A Starbucks in Honk Kong is making changes after reports surfaced that the pricey cups of coffee in the establishment were being made from what some called "toilet water" from a nearby public restroom.
The culprit is the Starbucks outlet on the first floor of the Bank of China Tower
, according to HK magazine. For the past two years, the Starbucks employees slipped into the building's car park restroom to nab the water. It was first reported by the Chinese-language newspaper Apple Daily
, complete with video evidence.
The newspaper said an employee from Starbucks would push a cart with a big bucket to collect water. A reporter observed that a plastic hose was used to connect water from a sink next to an urinal. After filling the bucket, the employee would wheel the cart back to the coffee shop.
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The local food and environmental hygiene department told Apple Daily the Starbucks’ use of tap water from the restroom is not in line with their regulations and issued the shop a warning with a threat of further actions.
Ben Cowling, associate professor from the University of Hong Kong’s School of Public Health told HK Magazine via email that a water filtering system should be good enough to remove harmful bacteria, but a purifier would be needed to remove viruses, which are smaller in size.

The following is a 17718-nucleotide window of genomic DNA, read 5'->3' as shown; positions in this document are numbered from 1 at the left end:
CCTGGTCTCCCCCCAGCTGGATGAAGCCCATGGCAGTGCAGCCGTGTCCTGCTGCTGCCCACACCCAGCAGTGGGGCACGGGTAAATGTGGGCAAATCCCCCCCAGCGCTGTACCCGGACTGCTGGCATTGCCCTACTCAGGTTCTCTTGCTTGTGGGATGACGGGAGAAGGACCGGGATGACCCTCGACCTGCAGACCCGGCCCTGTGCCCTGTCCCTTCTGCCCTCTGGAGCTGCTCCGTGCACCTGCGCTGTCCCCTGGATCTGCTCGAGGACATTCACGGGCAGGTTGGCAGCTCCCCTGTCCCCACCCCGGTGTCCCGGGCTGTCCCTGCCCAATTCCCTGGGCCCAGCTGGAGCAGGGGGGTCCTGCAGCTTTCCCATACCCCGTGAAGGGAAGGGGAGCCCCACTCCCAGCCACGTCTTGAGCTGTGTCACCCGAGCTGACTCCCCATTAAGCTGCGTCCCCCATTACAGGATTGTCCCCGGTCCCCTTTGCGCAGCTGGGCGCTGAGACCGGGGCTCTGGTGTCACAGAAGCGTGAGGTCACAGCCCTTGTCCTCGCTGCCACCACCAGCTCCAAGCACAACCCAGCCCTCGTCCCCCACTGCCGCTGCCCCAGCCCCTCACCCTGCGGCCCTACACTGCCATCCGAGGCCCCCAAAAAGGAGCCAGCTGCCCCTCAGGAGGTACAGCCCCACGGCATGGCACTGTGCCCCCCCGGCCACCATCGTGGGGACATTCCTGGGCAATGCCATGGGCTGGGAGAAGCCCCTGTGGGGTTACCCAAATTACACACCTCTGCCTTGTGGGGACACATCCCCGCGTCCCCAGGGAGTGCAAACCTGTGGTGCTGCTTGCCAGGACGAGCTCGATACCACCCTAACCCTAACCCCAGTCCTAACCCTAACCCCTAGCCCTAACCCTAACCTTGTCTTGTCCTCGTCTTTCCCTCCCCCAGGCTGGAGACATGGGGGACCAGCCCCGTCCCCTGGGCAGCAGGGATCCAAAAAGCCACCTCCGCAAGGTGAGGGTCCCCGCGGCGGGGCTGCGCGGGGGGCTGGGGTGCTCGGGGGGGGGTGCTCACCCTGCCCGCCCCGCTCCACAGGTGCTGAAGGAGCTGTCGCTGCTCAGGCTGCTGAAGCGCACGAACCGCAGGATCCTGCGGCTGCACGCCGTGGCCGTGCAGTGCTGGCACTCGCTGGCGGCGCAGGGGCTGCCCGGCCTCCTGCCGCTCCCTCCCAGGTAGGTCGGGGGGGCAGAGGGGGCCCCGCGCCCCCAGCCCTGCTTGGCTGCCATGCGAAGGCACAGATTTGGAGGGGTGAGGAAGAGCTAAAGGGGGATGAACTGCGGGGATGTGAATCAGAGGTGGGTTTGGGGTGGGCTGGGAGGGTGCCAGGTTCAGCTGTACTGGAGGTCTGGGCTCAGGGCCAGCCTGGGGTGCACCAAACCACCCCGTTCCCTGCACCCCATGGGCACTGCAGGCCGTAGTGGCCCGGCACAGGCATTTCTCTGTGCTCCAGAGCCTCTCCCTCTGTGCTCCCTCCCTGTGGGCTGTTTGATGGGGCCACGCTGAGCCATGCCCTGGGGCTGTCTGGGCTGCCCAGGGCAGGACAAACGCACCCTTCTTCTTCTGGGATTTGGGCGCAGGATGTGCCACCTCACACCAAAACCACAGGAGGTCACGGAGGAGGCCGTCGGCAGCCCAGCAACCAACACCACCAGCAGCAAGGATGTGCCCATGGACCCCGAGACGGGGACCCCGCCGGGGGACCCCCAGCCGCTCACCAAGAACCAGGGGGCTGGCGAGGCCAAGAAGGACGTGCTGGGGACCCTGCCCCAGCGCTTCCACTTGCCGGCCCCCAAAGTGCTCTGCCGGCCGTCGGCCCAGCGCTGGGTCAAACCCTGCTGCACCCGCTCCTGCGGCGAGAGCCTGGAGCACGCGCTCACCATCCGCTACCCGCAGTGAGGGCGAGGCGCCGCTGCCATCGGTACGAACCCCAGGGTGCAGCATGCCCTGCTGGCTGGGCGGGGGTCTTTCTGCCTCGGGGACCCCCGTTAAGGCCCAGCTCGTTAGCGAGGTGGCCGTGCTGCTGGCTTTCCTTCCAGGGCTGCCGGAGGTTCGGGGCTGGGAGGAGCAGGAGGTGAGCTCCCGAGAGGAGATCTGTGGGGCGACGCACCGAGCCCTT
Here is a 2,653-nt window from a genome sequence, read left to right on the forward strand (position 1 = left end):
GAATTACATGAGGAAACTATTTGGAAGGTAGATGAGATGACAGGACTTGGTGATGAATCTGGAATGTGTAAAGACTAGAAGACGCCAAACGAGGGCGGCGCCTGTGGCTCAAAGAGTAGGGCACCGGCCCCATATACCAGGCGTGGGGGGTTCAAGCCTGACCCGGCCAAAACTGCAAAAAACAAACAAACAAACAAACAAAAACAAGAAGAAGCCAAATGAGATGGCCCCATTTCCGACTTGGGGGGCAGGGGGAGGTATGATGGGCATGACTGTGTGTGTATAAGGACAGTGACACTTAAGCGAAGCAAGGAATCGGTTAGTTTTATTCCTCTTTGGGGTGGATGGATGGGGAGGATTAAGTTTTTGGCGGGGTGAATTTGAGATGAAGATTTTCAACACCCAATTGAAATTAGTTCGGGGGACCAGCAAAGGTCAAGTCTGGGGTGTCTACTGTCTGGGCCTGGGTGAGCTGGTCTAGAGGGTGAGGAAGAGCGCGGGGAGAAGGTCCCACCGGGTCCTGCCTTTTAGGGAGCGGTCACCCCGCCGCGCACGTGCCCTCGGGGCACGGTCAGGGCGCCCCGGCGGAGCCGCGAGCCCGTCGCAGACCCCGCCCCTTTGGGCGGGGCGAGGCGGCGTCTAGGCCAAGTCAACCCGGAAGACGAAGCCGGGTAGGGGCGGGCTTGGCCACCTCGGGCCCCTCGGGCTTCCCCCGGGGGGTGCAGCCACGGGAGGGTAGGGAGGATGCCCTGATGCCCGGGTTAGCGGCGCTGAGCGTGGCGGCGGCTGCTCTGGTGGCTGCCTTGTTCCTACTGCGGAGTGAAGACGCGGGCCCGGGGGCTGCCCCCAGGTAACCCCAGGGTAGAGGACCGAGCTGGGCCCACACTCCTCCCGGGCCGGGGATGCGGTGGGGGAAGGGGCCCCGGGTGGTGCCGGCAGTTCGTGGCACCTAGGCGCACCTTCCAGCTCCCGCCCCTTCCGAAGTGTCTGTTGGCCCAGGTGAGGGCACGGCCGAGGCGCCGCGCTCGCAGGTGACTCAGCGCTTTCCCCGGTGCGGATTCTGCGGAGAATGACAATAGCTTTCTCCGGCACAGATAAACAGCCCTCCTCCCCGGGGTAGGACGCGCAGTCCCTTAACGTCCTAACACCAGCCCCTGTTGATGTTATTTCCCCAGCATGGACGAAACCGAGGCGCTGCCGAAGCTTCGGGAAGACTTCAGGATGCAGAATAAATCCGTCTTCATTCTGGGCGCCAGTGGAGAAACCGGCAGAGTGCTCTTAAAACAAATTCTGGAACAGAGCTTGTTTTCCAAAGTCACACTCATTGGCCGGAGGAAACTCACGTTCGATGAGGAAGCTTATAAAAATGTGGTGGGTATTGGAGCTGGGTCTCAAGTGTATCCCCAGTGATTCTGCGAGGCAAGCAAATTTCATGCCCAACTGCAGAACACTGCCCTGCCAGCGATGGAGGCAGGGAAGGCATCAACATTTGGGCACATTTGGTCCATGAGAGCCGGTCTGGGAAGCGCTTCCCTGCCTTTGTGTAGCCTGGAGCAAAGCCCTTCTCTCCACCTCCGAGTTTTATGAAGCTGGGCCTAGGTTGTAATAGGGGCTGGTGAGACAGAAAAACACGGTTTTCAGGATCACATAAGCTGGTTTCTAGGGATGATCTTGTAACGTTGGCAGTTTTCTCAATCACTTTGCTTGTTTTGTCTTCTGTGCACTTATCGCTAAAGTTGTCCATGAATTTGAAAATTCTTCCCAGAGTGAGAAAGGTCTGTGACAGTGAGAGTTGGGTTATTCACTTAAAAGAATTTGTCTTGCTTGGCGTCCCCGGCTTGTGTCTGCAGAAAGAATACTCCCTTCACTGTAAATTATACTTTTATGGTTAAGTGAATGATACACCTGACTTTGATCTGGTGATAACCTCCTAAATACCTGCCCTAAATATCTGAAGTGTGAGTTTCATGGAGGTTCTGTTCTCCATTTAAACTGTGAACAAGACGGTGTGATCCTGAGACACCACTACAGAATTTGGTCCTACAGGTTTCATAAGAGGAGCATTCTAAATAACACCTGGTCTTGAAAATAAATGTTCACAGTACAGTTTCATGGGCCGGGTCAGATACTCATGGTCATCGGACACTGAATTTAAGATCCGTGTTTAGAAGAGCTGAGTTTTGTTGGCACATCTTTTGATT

Starbucks spokesperson Grace Lai said the shop does not have a direct water source, so employees used the nearest water supply. She added that Starbucks takes careful steps to ensure the water is clean and safe to use. Lai said the coffee shop will switch to using distilled water to ease public worries.
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“We want to assure our customers that laboratory tests, conducted in 2011 to 2013, by an independent testing and certification services company, confirmed that water supplied to this store adheres strictly to both local regulatory standards and those stipulated by the World Health Organization,” she said.
Patrons are understandably upset. "People with common sense wouldn't have used the water from toilet pipes," said a male Hong Kong resident. Many Starbucks patrons expressed uneasiness about the whole situation.
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